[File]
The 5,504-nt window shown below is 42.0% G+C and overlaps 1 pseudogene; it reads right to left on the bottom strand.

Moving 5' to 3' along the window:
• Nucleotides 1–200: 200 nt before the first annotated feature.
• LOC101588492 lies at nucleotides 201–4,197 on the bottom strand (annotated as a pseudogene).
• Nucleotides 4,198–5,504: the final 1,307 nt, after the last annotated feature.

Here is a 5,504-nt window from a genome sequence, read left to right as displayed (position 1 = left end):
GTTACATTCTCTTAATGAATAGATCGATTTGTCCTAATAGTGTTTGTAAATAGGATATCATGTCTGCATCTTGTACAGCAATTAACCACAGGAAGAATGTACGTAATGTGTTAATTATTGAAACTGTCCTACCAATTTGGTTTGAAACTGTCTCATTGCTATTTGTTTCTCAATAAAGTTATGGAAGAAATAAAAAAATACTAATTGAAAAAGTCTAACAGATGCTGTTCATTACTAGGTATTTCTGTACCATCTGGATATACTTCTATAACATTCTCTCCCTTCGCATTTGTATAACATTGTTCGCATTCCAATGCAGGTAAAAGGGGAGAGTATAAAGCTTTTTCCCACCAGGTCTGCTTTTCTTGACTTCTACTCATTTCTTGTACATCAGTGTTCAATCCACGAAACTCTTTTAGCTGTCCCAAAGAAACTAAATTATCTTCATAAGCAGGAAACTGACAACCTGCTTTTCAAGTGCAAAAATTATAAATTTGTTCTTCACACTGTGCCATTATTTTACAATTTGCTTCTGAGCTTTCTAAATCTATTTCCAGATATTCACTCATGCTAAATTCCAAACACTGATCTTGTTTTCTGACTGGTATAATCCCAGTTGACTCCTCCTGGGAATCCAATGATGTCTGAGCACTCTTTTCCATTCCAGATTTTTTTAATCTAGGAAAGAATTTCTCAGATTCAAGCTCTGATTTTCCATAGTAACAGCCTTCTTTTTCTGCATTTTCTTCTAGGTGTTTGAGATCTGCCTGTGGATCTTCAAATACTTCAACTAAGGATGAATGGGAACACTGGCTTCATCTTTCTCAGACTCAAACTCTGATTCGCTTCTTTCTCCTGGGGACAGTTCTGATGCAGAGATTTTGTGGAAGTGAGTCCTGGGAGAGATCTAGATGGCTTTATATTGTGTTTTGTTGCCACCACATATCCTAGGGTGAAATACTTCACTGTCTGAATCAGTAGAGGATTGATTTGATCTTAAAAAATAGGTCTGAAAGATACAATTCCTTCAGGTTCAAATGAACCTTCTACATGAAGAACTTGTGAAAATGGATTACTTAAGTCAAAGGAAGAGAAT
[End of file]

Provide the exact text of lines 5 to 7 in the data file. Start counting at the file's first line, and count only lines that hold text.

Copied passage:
• Nucleotides 4,198–5,504: the final 1,307 nt, after the last annotated feature.

Here is a 5,504-nt window from a genome sequence, read left to right as displayed (position 1 = left end):
GTTACATTCTCTTAATGAATAGATCGATTTGTCCTAATAGTGTTTGTAAATAGGATATCATGTCTGCATCTTGTACAGCAATTAACCACAGGAAGAATGTACGTAATGTGTTAATTATTGAAACTGTCCTACCAATTTGGTTTGAAACTGTCTCATTGCTATTTGTTTCTCAATAAAGTTATGGAAGAAATAAAAAAATACTAATTGAAAAAGTCTAACAGATGCTGTTCATTACTAGGTATTTCTGTACCATCTGGATATACTTCTATAACATTCTCTCCCTTCGCATTTGTATAACATTGTTCGCATTCCAATGCAGGTAAAAGGGGAGAGTATAAAGCTTTTTCCCACCAGGTCTGCTTTTCTTGACTTCTACTCATTTCTTGTACATCAGTGTTCAATCCACGAAACTCTTTTAGCTGTCCCAAAGAAACTAAATTATCTTCATAAGCAGGAAACTGACAACCTGCTTTTCAAGTGCAAAAATTATAAATTTGTTCTTCACACTGTGCCATTATTTTACAATTTGCTTCTGAGCTTTCTAAATCTATTTCCAGATATTCACTCATGCTAAATTCCAAACACTGATCTTGTTTTCTGACTGGTATAATCCCAGTTGACTCCTCCTGGGAATCCAATGATGTCTGAGCACTCTTTTCCATTCCAGATTTTTTTAATCTAGGAAAGAATTTCTCAGATTCAAGCTCTGATTTTCCATAGTAACAGCCTTCTTTTTCTGCATTTTCTTCTAGGTGTTTGAGATCTGCCTGTGGATCTTCAAATACTTCAACTAAGGATGAATGGGAACACTGGCTTCATCTTTCTCAGACTCAAACTCTGATTCGCTTCTTTCTCCTGGGGACAGTTCTGATGCAGAGATTTTGTGGAAGTGAGTCCTGGGAGAGATCTAGATGGCTTTATATTGTGTTTTGTTGCCACCACATATCCTAGGGTGAAATACTTCACTGTCTGAATCAGTAGAGGATTGATTTGATCTTAAAAAATAGGTCTGAAAGATACAATTCCTTCAGGTTCAAATGAACCTTCTACATGAAGAACTTGTGAAAATGGATTACTTAAGTCAAAGGAAGAGAAT